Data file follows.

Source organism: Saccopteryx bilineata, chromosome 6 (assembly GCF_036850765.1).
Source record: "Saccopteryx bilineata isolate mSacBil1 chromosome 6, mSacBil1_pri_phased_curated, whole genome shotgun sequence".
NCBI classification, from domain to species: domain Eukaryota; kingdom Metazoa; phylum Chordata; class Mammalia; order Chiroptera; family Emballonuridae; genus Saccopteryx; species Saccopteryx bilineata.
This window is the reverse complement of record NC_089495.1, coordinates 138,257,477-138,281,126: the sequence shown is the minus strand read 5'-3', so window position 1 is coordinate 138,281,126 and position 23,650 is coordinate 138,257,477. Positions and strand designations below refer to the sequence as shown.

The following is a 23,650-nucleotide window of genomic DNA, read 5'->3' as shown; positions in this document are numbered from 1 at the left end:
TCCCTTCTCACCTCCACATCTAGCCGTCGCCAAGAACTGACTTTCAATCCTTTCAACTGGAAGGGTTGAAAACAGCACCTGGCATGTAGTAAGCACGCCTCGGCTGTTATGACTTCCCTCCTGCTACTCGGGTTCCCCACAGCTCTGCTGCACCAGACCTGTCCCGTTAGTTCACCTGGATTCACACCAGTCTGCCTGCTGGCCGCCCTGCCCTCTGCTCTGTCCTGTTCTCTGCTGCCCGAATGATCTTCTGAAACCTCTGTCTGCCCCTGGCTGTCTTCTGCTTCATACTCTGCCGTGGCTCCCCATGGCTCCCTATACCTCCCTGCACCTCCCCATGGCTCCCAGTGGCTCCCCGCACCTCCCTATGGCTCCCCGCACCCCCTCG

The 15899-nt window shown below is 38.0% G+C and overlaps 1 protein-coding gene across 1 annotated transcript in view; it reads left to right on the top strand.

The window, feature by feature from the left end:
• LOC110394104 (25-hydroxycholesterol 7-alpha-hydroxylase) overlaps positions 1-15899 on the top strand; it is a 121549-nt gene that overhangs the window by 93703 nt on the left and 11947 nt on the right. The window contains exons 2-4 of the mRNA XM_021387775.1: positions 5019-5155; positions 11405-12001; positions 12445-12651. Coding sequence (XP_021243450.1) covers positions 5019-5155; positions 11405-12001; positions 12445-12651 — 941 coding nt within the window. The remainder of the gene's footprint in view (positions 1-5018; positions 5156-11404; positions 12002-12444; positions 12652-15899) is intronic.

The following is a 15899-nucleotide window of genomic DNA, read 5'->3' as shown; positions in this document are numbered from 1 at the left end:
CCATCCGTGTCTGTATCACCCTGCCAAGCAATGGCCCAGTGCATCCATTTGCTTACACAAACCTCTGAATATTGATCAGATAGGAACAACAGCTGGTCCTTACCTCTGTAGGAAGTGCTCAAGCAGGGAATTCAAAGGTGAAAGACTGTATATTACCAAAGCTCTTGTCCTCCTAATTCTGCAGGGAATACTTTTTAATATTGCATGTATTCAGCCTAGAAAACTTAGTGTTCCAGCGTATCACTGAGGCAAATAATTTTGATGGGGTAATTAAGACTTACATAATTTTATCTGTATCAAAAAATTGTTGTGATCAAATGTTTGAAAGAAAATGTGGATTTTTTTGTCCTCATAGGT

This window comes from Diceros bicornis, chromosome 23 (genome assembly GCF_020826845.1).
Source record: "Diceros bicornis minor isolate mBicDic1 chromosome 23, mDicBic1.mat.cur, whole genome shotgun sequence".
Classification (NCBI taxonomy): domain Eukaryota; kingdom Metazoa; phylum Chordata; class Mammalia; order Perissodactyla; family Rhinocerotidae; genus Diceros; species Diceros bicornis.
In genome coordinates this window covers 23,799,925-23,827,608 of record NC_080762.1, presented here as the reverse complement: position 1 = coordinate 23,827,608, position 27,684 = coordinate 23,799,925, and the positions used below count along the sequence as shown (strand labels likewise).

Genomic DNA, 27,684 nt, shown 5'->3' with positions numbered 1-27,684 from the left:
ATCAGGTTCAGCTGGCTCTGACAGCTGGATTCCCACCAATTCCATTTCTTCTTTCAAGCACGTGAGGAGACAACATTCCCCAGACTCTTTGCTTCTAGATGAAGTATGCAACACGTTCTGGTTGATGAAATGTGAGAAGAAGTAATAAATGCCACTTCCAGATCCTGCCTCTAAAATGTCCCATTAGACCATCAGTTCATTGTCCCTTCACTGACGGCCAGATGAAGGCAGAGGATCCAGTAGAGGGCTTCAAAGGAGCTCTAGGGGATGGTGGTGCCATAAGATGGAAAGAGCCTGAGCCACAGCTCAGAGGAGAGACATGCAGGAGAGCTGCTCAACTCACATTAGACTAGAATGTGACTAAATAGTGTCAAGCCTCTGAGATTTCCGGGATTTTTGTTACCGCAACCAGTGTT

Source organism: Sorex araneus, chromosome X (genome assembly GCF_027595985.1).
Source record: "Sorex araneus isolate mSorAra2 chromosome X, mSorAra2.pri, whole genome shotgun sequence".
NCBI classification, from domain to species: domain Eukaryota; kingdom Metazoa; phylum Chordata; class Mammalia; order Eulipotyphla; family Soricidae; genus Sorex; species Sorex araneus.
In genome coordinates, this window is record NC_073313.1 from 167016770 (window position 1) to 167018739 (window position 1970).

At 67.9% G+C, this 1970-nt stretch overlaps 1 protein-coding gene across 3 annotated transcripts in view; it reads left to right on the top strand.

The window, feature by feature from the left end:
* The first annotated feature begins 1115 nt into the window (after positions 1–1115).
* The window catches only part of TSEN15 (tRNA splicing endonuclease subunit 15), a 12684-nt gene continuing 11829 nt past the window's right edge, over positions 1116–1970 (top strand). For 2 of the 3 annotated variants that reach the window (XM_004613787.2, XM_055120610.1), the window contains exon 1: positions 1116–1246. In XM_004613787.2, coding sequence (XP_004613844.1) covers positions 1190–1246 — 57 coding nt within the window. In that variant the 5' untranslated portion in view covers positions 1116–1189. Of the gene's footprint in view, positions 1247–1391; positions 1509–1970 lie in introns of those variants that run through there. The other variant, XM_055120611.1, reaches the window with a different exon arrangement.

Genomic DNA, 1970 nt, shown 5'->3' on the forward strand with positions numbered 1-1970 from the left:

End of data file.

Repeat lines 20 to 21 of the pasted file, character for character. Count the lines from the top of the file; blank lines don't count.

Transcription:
NCBI classification, from domain to species: domain Eukaryota; kingdom Metazoa; phylum Chordata; class Mammalia; order Eulipotyphla; family Soricidae; genus Sorex; species Sorex araneus.
In genome coordinates, this window is record NC_073313.1 from 167016770 (window position 1) to 167018739 (window position 1970).